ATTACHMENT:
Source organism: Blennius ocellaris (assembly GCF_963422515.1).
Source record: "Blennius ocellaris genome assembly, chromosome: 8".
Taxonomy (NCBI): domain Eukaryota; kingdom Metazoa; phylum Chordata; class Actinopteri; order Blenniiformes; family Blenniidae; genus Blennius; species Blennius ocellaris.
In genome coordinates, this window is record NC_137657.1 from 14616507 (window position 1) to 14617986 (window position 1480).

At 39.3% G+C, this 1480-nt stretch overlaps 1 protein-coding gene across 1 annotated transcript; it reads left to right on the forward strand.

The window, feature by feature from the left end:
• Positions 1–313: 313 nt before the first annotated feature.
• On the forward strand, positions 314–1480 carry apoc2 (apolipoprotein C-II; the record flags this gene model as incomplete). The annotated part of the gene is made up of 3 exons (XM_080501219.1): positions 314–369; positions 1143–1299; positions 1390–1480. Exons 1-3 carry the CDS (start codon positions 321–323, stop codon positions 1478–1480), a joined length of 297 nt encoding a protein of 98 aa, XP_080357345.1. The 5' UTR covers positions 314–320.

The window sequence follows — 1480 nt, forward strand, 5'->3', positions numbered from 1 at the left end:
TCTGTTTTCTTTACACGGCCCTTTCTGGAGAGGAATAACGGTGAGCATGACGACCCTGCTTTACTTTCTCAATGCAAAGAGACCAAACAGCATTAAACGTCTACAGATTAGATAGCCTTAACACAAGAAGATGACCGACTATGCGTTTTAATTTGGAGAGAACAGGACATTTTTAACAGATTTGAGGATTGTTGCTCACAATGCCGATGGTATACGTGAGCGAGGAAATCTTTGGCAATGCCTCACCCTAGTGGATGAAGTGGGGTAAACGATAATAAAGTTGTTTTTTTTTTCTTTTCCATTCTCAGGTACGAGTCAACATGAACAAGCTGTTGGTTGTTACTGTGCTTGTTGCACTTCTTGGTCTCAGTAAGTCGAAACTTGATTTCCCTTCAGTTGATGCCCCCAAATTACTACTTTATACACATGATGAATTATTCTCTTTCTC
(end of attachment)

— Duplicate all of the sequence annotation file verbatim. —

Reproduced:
Source organism: Blennius ocellaris (assembly GCF_963422515.1).
Source record: "Blennius ocellaris genome assembly, chromosome: 8".
Taxonomy (NCBI): domain Eukaryota; kingdom Metazoa; phylum Chordata; class Actinopteri; order Blenniiformes; family Blenniidae; genus Blennius; species Blennius ocellaris.
In genome coordinates, this window is record NC_137657.1 from 14616507 (window position 1) to 14617986 (window position 1480).

At 39.3% G+C, this 1480-nt stretch overlaps 1 protein-coding gene across 1 annotated transcript; it reads left to right on the forward strand.

The window, feature by feature from the left end:
• Positions 1–313: 313 nt before the first annotated feature.
• On the forward strand, positions 314–1480 carry apoc2 (apolipoprotein C-II; the record flags this gene model as incomplete). The annotated part of the gene is made up of 3 exons (XM_080501219.1): positions 314–369; positions 1143–1299; positions 1390–1480. Exons 1-3 carry the CDS (start codon positions 321–323, stop codon positions 1478–1480), a joined length of 297 nt encoding a protein of 98 aa, XP_080357345.1. The 5' UTR covers positions 314–320.

The window sequence follows — 1480 nt, forward strand, 5'->3', positions numbered from 1 at the left end:
TCTGTTTTCTTTACACGGCCCTTTCTGGAGAGGAATAACGGTGAGCATGACGACCCTGCTTTACTTTCTCAATGCAAAGAGACCAAACAGCATTAAACGTCTACAGATTAGATAGCCTTAACACAAGAAGATGACCGACTATGCGTTTTAATTTGGAGAGAACAGGACATTTTTAACAGATTTGAGGATTGTTGCTCACAATGCCGATGGTATACGTGAGCGAGGAAATCTTTGGCAATGCCTCACCCTAGTGGATGAAGTGGGGTAAACGATAATAAAGTTGTTTTTTTTTTCTTTTCCATTCTCAGGTACGAGTCAACATGAACAAGCTGTTGGTTGTTACTGTGCTTGTTGCACTTCTTGGTCTCAGTAAGTCGAAACTTGATTTCCCTTCAGTTGATGCCCCCAAATTACTACTTTATACACATGATGAATTATTCTCTTTCTC